Fusionworks unveils its new moves

Viva la difference!
By JOHNETTE RODRIGUEZ  |  November 15, 2011

Fusionworks-PR-1_main
IN THE SPOTLIGHT Stanford Shaw’s Turf Wars will be performed.

Once again abiding by their motto — "Different is good " — Fusionworks Dance Company has engaged two guest choreographers, in addition to artistic director/choreographer Deb Meunier, for their Fall Concert Series at Rhode Island College on November 18 and 19. Fusionworks alumna Karen Swiatocha, Festival Ballet Providence company member Mark Harootian, and Meunier will premiere new works; Avoidance, an audience favorite from 2003, will be reprised; and Company II will perform Stephanie Stanford Shaw's Turf Wars.

The inspirations for choreographers' visions or images in any given dance are as varied as the steps and movements they create. Swiatocha's Commute, set to a score by Yann Tiersen, dips into the personalities of three different commuters.

The first section has three dancers (Melody Gamba, Mallory Walker, and Stanford Shaw) waiting at a subway station, looking down the track, hands to eyes, leaping, running, and jumping, sometimes in sync and sometimes in a canon. As the train arrives, the three find seats next to each other, with expressions and body language indicating moods. The '30-style swing music is infectious, and Walker's wide-eyed eagerness sends them off into two-steps and waltzes before they land in their seats again.

The third segment is even more character-driven, as Gamba conveys her anxiety by strumming her fingers in her lap, biting her nails, and tapping her foot. Her nervousness is contagious to the other two, who pick up Gamba's twitchy habits and interact with her in the daydream. The sound of the train initiates the final section, as Stanford Shaw's depression is portrayed. Desperation is in the looks she throws over her shoulder, the vulnerable wrist she shows to the other two. Eventually they catch her as she falls and carry her back to her seat. Although this piece incorporates pantomime-like gestures, the emotional content also manifests itself in the dance elements: extensions, slow turns, heads lifted or dropped.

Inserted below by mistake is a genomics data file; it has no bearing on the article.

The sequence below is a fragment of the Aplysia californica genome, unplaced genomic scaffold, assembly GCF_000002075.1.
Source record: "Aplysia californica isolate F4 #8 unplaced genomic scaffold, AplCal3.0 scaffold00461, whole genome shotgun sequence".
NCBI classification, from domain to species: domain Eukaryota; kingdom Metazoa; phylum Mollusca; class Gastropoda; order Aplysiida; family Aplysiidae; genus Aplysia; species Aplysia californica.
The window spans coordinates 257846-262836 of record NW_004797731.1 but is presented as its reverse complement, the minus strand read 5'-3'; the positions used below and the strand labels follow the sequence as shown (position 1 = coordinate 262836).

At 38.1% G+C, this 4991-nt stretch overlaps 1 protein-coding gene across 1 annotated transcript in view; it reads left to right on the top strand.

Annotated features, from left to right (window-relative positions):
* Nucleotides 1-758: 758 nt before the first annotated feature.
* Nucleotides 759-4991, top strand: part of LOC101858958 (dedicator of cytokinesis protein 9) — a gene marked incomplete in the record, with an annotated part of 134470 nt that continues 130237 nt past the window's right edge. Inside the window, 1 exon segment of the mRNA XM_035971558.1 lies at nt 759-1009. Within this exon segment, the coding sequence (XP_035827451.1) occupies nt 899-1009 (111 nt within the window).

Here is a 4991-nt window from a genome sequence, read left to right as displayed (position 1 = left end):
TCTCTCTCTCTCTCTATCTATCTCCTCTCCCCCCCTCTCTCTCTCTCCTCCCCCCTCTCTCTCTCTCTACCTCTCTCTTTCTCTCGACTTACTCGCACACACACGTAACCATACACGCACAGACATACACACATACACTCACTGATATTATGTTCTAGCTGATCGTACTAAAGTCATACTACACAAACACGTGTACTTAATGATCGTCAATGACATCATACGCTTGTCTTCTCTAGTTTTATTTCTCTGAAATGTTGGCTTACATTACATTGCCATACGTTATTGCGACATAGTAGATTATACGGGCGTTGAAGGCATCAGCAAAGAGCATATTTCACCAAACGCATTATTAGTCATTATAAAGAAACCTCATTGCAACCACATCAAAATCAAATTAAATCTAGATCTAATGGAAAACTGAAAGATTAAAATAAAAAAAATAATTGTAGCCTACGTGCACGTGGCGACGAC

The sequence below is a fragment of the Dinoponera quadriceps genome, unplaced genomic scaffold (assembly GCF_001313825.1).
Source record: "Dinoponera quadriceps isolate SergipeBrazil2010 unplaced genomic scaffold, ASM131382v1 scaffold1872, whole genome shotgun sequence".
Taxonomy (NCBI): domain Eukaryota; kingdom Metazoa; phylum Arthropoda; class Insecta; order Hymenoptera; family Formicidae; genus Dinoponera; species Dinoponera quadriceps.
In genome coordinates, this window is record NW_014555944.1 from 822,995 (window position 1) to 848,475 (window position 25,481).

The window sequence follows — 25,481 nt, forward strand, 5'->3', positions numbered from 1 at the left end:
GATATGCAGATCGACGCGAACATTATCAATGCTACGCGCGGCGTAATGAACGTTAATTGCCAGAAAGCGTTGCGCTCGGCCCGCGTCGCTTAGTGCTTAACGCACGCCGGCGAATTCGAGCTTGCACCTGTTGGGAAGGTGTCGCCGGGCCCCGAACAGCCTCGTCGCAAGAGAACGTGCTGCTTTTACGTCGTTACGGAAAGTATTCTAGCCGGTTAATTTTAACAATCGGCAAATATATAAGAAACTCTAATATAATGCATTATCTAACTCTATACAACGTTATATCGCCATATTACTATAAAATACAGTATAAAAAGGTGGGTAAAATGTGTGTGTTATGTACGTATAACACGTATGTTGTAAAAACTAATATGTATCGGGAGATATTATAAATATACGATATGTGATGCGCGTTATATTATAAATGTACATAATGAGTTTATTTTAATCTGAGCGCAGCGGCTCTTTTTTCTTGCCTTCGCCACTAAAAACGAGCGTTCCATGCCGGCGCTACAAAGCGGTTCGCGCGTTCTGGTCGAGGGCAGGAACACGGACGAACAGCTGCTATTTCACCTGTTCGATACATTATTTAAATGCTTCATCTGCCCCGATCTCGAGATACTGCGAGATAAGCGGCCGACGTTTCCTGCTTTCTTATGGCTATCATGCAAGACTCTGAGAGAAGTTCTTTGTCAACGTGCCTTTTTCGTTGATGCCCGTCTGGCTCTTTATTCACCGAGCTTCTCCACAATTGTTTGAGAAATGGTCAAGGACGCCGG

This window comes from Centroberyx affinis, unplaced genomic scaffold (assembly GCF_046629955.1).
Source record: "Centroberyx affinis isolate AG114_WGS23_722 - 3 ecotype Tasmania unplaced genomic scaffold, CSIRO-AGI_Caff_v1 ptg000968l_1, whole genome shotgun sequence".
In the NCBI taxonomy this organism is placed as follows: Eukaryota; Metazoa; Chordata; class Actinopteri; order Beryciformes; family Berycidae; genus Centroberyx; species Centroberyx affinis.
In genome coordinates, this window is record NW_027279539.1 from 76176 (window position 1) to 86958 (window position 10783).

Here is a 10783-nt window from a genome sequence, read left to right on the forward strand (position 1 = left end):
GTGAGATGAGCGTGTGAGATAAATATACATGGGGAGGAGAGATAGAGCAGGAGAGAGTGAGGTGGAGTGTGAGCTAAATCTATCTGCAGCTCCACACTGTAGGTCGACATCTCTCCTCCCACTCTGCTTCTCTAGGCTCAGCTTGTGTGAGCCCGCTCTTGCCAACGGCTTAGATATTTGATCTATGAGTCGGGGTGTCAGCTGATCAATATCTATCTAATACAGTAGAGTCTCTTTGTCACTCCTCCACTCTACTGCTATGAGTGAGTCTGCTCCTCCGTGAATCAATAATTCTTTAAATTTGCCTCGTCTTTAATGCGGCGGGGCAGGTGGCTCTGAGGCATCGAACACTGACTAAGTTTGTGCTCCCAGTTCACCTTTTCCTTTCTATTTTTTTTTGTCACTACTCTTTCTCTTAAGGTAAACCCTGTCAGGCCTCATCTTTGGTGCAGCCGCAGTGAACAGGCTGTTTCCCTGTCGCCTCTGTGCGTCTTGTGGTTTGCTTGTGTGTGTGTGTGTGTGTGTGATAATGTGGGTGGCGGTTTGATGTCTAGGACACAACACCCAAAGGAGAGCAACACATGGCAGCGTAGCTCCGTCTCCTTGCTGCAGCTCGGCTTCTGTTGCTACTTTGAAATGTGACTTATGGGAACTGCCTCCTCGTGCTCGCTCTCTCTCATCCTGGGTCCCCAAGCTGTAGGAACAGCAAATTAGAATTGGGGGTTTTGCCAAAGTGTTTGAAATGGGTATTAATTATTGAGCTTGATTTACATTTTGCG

Mark Harootian's Expecting What's Become is set to a score by Clint Mansell, and its abstract musings may have been suggested by a recent dance injury. Harootian's choreography is always attuned to the music, with a solid classical ballet foundation and a contemporary twist.

Four dancers begin with a sharp intake of breath and a stretching up with one hand, eyes following it. The pair in the middle (Alexandra Rose and Amy Bardenhagen) begin to partner, and then the four (including Gamba and Walker) form a tight circle, holding arms for balance. Bardenhagen moves away from the other three, shoulders rounded, head down; eventually, they restrain her from a frantic running.

In the second movement, large square blocks become props, as dancers swing over, leap up on, or stand on them. Then the music swells, suspense building, and fades into the Beethovenesque piano phrasing of the third section. Arms swing lackadaisical; one hand reaches out, the other is laid over the heart. One dancer swings a leg over another's head, and another pair repeat the move.

The four come together again, gripping arms for support, while the chorale-like music becomes ultra-dramatic. Bardenhagen breaks loose, stomps one foot in anger, and then the music becomes tender, and she puts her hands out, palms up, as if cradling fragile dreams for the future.

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  Topics: Dance , Dance, Rhode Island College, Rhode Island College,  More more >
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